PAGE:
Over the years, the Alamo Drafthouse Cinema has become the multiplex for people who want to see films not only in a safe, comfortable space—but a cool one. The Austin-based, dine-in-theater empire is basically what the Hard Rock Cafe was in the ‘80s and ‘90s—whenever a franchise opens in a new area, it’s like the area has been blessed with a playhouse filled with pop-culture awesomeness.
I’ve only been to an Alamo Drafthouse Cinema twice in my life—the LaCenterra one in Katy, near Houston—and both of those times were to attend press screenings for movies Netflix was dropping. From the minute I stepped into the lobby and saw that the carpeting resembles the carpeting from the creepy hotel corridors in The Shining, I knew this was a place where film geeks can let their freak flag fly. At this moment, a lot of film geeks are most likely at the flagship location on South Lamar, taking in the yearly showcase of genre films that is the Alamo-founded Fantastic Fest.
However, in the past few years, there have been reports of certain geeks, from longtime patrons to staff members, getting way too comfortable with women, including female Alamo employees.
Back in September 2017, the public outcry sparked by the #MeToo movement led to the chain having to sever ties with two very problematic cinephiles. First, it was revealed that Devin Faraci, who edited the Alamo-created film site Birth.Movies.Death before steeping down in 2016 after allegations of sexual assault surfaced, was quietly rehired by Alamo founder/former CEO Tim League as a copywriter for that year’s Fantastic Fest. Even though League issued a statement saying Faraci “entered recovery” and deserved a second chance, Faraci eventually turned in his resignation. (Fantastic Fest programmer Todd Brown also resigned just to separate himself from all of this.) Shortly after that, League and Alamo broke off its relationship with Ain’t It Cool News founder/longtime Alamo supporter/alpha fanboy Harry Knowles (who also co-founded Fantastic Fest with League and others) when sexual-assault allegations—mostly made by several Alamo employees—started popping up about him.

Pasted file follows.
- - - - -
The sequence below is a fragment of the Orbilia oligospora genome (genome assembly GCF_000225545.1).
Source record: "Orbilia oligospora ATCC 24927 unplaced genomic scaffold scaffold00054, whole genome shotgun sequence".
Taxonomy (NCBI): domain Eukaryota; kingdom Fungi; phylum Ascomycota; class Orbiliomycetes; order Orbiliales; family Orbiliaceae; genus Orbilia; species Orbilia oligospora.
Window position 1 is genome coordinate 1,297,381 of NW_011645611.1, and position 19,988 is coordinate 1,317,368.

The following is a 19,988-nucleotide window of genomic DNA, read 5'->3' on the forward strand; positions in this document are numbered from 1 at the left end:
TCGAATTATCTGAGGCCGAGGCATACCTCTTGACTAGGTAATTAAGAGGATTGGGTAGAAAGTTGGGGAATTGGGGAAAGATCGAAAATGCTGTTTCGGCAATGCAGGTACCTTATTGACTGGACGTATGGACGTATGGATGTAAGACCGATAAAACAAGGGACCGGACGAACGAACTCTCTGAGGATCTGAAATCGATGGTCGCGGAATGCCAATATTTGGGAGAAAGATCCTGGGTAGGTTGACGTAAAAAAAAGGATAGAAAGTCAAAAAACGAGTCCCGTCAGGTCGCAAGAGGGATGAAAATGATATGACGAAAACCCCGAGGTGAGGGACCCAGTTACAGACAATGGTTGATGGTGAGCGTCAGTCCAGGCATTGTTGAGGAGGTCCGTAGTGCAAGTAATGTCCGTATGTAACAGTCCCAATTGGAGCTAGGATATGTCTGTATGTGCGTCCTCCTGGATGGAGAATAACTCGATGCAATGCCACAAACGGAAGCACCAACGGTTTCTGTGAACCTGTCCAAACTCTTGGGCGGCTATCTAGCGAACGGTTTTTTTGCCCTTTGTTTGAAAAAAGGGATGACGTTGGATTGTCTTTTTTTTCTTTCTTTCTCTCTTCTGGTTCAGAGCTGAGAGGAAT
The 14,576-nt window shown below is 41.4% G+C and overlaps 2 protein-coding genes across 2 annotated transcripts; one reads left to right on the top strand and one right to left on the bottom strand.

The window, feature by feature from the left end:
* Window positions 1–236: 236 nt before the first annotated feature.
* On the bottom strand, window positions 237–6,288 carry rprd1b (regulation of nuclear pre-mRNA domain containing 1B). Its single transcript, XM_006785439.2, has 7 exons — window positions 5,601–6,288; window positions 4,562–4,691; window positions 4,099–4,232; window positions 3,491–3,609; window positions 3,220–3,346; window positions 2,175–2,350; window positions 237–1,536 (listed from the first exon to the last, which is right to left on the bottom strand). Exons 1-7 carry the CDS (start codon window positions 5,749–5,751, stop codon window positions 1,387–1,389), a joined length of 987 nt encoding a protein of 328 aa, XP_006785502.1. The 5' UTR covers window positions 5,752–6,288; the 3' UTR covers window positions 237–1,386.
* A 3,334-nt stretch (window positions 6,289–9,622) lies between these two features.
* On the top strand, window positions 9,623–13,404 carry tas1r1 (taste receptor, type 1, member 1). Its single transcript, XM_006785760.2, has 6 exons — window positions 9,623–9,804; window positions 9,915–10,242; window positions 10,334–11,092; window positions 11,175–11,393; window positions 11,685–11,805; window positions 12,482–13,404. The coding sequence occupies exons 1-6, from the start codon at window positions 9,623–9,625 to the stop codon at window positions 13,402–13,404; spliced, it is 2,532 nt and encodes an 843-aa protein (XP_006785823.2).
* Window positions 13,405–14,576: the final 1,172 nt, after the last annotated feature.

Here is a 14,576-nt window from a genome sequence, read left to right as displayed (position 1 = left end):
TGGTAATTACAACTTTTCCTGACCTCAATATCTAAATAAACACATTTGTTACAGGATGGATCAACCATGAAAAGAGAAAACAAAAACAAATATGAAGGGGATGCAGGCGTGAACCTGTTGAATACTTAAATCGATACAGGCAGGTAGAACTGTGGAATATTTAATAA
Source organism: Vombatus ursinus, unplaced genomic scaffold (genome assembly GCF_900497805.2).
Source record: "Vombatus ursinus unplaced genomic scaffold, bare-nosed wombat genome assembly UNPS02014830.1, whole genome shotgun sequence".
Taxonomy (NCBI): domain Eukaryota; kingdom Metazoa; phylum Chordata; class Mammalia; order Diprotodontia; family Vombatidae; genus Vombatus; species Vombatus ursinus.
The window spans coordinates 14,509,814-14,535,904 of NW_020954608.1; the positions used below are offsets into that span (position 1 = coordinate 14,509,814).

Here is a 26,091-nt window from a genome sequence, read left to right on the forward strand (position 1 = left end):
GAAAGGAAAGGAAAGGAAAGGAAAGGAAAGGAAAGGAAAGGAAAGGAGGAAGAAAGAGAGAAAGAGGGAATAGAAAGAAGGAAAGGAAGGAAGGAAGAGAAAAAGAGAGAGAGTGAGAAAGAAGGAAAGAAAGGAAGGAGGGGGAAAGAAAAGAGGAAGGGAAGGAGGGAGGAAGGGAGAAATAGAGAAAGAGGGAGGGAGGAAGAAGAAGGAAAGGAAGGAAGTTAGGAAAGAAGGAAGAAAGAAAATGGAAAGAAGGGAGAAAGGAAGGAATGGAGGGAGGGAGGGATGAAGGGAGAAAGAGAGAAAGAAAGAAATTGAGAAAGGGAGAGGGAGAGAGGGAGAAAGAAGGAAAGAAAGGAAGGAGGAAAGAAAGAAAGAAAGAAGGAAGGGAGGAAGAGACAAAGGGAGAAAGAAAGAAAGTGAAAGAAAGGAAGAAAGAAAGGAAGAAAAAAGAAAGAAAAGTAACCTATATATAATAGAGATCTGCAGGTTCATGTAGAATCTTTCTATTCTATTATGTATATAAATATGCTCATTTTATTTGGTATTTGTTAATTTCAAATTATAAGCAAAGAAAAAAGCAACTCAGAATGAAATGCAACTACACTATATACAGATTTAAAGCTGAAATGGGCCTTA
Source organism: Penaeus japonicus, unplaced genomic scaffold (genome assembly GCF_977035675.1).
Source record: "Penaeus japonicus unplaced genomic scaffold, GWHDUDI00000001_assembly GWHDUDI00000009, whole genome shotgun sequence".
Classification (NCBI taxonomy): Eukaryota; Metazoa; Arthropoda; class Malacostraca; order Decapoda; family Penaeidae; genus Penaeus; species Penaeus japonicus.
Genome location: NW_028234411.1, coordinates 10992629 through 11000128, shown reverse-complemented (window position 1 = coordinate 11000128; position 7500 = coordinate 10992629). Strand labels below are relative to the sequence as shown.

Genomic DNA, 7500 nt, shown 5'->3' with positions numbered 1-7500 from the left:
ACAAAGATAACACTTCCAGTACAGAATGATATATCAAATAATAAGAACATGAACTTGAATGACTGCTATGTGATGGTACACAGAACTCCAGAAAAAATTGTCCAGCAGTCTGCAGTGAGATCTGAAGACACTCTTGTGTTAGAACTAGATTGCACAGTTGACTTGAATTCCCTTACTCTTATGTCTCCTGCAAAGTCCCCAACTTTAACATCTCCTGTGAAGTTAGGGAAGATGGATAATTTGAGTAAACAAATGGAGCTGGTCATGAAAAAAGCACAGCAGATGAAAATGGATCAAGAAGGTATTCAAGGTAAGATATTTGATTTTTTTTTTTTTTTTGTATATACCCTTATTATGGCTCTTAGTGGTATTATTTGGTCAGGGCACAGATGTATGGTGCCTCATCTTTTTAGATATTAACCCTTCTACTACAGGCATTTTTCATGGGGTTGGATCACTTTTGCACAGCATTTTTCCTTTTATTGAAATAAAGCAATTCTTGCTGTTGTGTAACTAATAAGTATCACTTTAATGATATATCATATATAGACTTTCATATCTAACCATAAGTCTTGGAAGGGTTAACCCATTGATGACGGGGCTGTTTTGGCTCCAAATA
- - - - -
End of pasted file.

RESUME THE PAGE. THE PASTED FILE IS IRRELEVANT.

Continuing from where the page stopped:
The stories of men behaving badly didn’t stop there. In August 2020, Kansas City alt-weekly The Pitch released a lengthy story where numerous former employees revealed the toxic, hellish goings-on at the now-defunct Kansas City location. The list of grievances run the gamut: employees getting verbally and physically assaulted by higher-ups, sexual harassment, poor working conditions, racism, bad plumbing, rats and roaches, an employee on the run from a rape charge, etc. From the way the ex-employees tell it, League and the upper brass did little about it when they were notified. Editor-in-chief Brock Wilbur, who wrote the story with film writer Abby Olcese, found “a real microcosm of toxicity had been allowed to blossom for over a decade.” Reporting on the whole thing soured his opinion of the theater chain he once frequented. “Every time somebody tries to give them a second chance from something,” he told me, “you’re revealed a few months later to be like, no, it’s still just shit all the way, top to bottom.”